CHARLOTTE, N.C. – The joke in NASCAR has long been that most races are scripted to satisfy the suits in the scoring tower high above the track. If it were true — and, to be clear, it's not — then NASCAR needs to give its writers a raise.
NASCAR could not have dreamed a better opening two weeks to the season — the youngest winner in Daytona 500 history followed by the end of elder statesman Jeff Gordon's 66-race losing streak.
The competition has been stellar, with the first two races boasting record lead changes. The 28 on Sunday at Phoenix were the most in a race there in almost 11 years.
The crowds were good — Phoenix, which seats 55,000, was officially listed as a sellout — and overnight ratings from Sunday show Fox has drawn more viewers both weeks.
More important, though, is the buzz since 20-year-old Trevor Bayne's upset Feb. 20 to win the showcase race. It did wonders in attracting onlookers, including hot young Hollywood actress Emmy Rossum, who sang the national anthem at Phoenix.
"NASCAR is epic," the 24-year-old posted on her Twitter page after the race, adding that her lap around the track with Bayne and her time in Carl Edwards' pit was one "of the coolest experiences of my life."
Now NASCAR has Gordon, a 20-year veteran and four-time champion, back in Victory Lane after a drought that stretched almost two years, an outcome that sits well with the sport's aging fan base. The fresh-faced Bayne, meanwhile, attracted the coveted 18-to-34-year-old audience.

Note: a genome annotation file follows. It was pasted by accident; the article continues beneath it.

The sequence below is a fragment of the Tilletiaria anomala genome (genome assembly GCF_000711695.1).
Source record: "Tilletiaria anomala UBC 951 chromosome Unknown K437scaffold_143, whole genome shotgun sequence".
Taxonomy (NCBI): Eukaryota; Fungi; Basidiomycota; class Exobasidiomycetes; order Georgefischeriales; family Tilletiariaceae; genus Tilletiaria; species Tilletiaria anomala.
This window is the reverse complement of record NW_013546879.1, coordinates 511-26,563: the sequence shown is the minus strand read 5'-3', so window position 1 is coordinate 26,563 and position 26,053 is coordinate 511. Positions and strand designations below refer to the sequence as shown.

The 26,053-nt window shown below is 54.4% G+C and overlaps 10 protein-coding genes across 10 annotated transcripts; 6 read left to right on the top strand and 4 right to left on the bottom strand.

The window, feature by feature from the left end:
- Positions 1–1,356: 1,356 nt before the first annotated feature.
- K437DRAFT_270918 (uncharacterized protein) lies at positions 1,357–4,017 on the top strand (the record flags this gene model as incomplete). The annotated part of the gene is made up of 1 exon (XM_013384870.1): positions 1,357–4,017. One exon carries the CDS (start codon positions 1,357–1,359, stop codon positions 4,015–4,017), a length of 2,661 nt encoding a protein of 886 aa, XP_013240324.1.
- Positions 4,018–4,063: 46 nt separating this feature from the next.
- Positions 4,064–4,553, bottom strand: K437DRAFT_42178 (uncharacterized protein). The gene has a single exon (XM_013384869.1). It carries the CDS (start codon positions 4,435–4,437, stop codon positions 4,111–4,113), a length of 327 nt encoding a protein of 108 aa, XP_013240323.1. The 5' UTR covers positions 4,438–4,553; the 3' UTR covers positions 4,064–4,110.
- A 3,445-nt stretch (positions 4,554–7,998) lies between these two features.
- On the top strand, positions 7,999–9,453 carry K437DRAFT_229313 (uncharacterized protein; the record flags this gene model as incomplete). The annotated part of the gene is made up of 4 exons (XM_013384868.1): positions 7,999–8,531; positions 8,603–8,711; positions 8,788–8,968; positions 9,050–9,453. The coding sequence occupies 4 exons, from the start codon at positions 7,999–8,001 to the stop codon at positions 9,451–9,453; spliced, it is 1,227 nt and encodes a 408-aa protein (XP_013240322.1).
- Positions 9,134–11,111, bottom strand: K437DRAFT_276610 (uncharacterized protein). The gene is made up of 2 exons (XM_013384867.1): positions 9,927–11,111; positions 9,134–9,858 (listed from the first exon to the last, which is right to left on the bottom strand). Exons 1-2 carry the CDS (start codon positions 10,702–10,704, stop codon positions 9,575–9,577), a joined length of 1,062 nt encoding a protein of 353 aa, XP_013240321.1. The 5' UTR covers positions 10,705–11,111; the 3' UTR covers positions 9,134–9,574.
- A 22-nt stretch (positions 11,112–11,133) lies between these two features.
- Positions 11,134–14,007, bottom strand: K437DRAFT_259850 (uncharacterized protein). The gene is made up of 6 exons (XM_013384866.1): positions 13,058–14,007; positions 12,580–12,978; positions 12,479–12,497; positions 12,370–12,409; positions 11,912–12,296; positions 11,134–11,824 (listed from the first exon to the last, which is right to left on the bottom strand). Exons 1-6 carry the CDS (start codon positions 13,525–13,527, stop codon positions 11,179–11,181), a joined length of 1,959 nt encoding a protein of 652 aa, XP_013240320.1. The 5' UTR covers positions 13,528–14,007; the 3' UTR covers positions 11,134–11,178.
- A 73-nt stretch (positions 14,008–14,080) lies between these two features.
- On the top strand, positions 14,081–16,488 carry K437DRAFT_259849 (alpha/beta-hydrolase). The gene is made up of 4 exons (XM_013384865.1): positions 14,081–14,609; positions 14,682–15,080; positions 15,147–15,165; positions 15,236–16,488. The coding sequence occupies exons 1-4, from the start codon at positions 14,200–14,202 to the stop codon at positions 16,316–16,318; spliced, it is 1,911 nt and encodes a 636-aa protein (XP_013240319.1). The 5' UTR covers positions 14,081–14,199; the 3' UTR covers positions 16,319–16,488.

Either way, it's got the series headed in the right direction after several sagging seasons.
"It's the kind of excitement that causes you to wonder what will happen next week in Las Vegas," NASCAR spokesman Ramsey Poston said Monday.
Indeed, things could really get interesting this weekend when the Busch Brothers return to their home track ranked first and second in the Sprint Cup Series standings. Kyle Busch rolls into Sin City as the points leader, with a three-point cushion over older brother, Kurt.
They are the only two drivers to nab top-10 finishes in both of the season-opening races. Kyle finished second Sunday to Gordon, preventing him from sweeping the weekend at Phoenix after wins in the Nationwide and Trucks Series. Kurt won the first two exhibition races at Daytona and was in position late to win the 500 before settling for fifth.
Both view Las Vegas Motor Speedway as the Holy Grail on the NASCAR circuit — Kyle won there in 2009, Kurt's best finish was third in 2005 — and nobody doubts they'd run each other over to get to Victory Lane.
The only thing that could possibly push NASCAR's rebound further along is a win by Dale Earnhardt Jr., but his fans have to be pleased with his season so far. Granted, it's only two races in and far too early to determine if his pairing with new crew chief Steve Letarte will be a success, but NASCAR's most popular driver has shown signs of life even as his winless streak hit 95 races on Sunday.
He led nine laps at Daytona and was in position to make a late push for the victory until a flat tire sabotaged his strategy. But his 10th-place finish Sunday was his best at Phoenix since 2008, and gives him momentum heading into Las Vegas, where he qualified fourth last year and finished 16th.
"It's the best I've run around here in a long time," he said, referring to Sunday's race. "I do want to run better. Definitely not jumping up and down over what we did, but this is a step in the right direction. This is a leap in the right direction for me over the last several trips at Phoenix."
It's up to the fans to decide if the first two weeks are enough to keep them interested for 34 more races. And while there are still issues to be ironed out — the middle sections of races can lull some viewers to sleep, and Fox's abbreviated post-race shows leave most unsatisfied — NASCAR finally appears to be doing something right.